A YEAR into Indonesia’s out-of-left-field breeder policy rule which threatened to severely disrupt Australia’s live cattle trade, it has become “bleedin’ obvious” the policy won’t meet its target.
That was how live export trade leader Simon Westaway described the situation unfolding in what is Australia’s biggest market for live cattle.
Breeder volumes are running at just 3.6 per cent of total cattle exports to Indonesia, no where near the 17pc they should be if the requirement was being met, Mr Westaway revealed at a recent Agforce forum in Townsville.
With no way to ‘catch up’, the policy - which requires one breeder for every five feeder cattle imports in order to drive self-sufficiency and make beef more affordable in Indonesia - simply won’t be successful.
It is scheduled for the first audit at the end of next year.
“We believe Indonesian self sufficiency is not a policy that can be achieved by them and it’s certainly not in the interests of the Australian economy,” said Mr Westaway, the chief executive officer of the Australian Livestock Exporters’ Council (ALEC).
“It’s not the export community here that has the issue, it’s the importers in Indonesia - it’s their regulations.”
There were already discussions being led by Indonesia’s equivalent of ALEC looking at ideas around feedlot management to find more practical ways to deal with the 5:1 ratio, Mr Westaway said.
Australian feeder and slaughter cattle exports are travelling 25pc down year-on-year, with the latest industry figures reported by LiveLink showing showing 565,000 head have been shipped to the end of September.
That trend has been driven by the shortage of cattle, and thus high prices, in Australia but in-market challenges such as Indonesia’s regulations are also playing a part.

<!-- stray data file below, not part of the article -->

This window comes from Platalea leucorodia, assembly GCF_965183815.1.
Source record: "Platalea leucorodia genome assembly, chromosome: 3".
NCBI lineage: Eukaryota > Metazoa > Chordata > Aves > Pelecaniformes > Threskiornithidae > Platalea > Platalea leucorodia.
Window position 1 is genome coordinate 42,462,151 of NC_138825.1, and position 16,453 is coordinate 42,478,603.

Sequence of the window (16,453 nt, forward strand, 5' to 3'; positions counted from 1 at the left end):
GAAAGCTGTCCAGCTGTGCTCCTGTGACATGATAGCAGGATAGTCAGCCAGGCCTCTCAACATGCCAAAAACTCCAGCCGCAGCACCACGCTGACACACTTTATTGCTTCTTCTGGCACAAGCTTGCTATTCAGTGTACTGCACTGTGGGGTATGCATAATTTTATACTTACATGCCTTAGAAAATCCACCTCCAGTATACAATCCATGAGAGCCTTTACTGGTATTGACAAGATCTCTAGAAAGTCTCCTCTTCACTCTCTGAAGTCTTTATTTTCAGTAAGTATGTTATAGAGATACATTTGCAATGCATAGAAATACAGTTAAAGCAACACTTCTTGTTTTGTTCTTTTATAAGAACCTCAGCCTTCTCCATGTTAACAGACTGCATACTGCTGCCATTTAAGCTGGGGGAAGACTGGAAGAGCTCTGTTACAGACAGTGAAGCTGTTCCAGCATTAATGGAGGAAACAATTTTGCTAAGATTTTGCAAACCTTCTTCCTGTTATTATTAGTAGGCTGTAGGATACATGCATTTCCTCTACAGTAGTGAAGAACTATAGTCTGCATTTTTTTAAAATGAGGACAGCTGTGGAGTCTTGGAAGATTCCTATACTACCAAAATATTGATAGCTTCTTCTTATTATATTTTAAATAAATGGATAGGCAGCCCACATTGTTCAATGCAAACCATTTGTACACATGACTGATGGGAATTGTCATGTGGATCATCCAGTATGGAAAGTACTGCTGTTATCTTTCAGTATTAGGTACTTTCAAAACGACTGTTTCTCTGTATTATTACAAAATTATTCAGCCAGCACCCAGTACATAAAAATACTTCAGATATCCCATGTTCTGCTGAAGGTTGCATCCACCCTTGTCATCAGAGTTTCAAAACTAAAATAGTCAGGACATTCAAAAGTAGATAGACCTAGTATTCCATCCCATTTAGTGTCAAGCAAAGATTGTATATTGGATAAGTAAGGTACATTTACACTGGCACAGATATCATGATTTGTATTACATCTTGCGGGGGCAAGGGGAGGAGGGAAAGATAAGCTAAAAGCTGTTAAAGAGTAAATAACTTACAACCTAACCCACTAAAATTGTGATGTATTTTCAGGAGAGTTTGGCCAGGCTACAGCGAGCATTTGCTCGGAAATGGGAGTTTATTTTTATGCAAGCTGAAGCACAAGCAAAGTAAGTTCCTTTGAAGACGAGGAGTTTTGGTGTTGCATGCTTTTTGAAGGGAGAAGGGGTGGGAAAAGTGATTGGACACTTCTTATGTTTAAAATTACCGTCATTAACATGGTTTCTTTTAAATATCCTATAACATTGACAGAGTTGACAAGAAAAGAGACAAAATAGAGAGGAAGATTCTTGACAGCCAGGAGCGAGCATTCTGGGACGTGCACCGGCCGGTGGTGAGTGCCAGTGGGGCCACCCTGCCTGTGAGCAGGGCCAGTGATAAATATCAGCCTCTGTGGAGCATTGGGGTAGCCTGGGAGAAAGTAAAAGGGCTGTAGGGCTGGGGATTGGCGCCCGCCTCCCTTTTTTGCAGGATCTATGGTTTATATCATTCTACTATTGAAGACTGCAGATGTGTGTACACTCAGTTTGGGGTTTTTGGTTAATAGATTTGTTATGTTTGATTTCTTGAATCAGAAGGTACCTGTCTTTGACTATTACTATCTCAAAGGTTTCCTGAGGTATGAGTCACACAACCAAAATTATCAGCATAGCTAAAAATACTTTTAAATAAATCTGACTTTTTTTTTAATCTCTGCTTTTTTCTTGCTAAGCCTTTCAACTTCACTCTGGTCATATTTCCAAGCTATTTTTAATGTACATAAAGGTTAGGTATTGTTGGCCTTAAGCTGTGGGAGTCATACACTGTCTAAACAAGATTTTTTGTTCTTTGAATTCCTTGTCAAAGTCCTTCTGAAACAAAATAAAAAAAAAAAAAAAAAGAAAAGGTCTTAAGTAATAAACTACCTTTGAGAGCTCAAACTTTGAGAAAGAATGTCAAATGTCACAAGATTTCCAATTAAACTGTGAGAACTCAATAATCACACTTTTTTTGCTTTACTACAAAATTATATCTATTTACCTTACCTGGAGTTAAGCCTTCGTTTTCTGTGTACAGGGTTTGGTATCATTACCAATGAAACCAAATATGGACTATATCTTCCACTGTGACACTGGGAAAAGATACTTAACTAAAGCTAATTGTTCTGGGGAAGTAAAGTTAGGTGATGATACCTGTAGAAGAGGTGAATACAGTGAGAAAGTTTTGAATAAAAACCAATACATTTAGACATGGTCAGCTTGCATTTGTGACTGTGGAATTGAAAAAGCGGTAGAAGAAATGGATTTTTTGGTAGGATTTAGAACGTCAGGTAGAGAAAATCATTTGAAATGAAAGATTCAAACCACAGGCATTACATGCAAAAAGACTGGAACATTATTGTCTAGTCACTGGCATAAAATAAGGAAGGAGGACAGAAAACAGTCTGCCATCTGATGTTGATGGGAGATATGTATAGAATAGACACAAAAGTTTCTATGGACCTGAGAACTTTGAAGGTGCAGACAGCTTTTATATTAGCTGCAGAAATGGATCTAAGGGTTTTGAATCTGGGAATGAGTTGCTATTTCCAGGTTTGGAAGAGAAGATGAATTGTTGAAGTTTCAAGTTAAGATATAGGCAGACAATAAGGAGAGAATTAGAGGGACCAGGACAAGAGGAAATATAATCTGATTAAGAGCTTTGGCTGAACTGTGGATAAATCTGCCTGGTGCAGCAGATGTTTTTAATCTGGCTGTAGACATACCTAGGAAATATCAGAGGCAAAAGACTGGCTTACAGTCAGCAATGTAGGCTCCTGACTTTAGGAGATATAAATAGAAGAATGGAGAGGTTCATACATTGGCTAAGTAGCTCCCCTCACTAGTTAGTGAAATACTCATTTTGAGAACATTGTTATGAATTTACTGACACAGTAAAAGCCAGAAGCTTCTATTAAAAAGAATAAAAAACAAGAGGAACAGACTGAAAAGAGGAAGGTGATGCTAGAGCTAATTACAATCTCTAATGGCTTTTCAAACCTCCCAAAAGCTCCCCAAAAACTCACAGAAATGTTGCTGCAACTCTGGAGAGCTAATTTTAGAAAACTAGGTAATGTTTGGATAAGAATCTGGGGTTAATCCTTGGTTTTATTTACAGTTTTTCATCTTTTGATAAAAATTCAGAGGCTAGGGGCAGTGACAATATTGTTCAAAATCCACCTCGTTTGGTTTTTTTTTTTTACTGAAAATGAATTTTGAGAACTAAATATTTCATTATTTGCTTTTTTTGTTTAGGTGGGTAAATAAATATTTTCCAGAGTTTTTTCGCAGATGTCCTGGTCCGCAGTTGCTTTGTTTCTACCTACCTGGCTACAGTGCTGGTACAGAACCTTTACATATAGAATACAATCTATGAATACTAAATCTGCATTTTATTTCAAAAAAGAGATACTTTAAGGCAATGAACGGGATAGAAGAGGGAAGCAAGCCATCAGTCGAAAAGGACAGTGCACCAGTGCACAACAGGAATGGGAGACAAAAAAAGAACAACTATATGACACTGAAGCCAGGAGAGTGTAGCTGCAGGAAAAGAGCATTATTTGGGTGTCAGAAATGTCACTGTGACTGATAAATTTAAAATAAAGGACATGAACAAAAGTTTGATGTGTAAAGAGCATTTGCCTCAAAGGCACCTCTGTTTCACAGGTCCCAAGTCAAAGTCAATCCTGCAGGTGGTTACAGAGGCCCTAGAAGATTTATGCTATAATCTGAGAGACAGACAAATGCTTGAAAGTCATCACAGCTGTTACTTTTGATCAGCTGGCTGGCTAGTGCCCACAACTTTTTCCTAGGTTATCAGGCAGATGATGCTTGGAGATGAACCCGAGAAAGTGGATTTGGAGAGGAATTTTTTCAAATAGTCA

“The reality is a strong Indonesian market takes a lot of pressure off not just the export business but producers,” Mr Westaway said.
“It’s a ready-made supply chain - three and a half to four days on a vessel out of Darwin.”
Hundreds of millions in Australian investment had gone into feedlot infrastructure in Indonesia - it’s a trade that makes a lot of economic sense to both countries.
There was no reason it shouldn’t be running at 600,00-plus head per annum, which was the record number set a few years ago, Mr Westaway said.
The issue is continually shifting bars.
Indonesia has made 16 regulation changes in the past 18 months, according to Mr Westaway.
“That is really impacting confidence in the sector,” he said.
He did say, however, free trade talks between the Indonesian and Australian governments were progressing well, with live beef “right in the frame” and the industry was feeling quietly confident of some good news.
With respect to the good people of Indonesia, Australia’s live trade operators recognised the need to open up new markets, Mr Westaway said.
China seems to be the way they are looking.
Vietnam has had some animal welfare hiccups this year and Livelink figures show volumes were back 15pc year-on-year to 13,000 head in September.
MLA analysts reported feedlots in Vietnam are relatively well-stocked and that has coincided with lower beef consumption at this time of year to further underpin the lack of demand.
However, MLA’s latest industry projections saw a slightly higher revising of cattle exports to an estimated 800,000 head total this year, buoyed by the prospect of growing demand from Vietnamnow from Vietnam.
Malaysia also recorded a 60pc year-on-year decline in the latest figures and the figure to Israel showed a similar decline.
The vast majority of live cattle to China are breeder exports and that trade has seen a 39pc calendar year-to-date decline, with no recorded shipments at all in September, primarily due to weak dairy demand.
There is movement in the slaughter and feeder trade to China, with one vessel carrying 1200-odd head going so far this financial year, another planned for later this year and more in early 2018.
Slaughter and feeder cattle to China presents great opportunities but there are a number of complexities, including around protocols, management of blue tongue virus and just getting a profitable and sustainable supply chain in place, Mr Westaway said.
“It will have to transition but some big businesses are certainly focussed that way,” he said.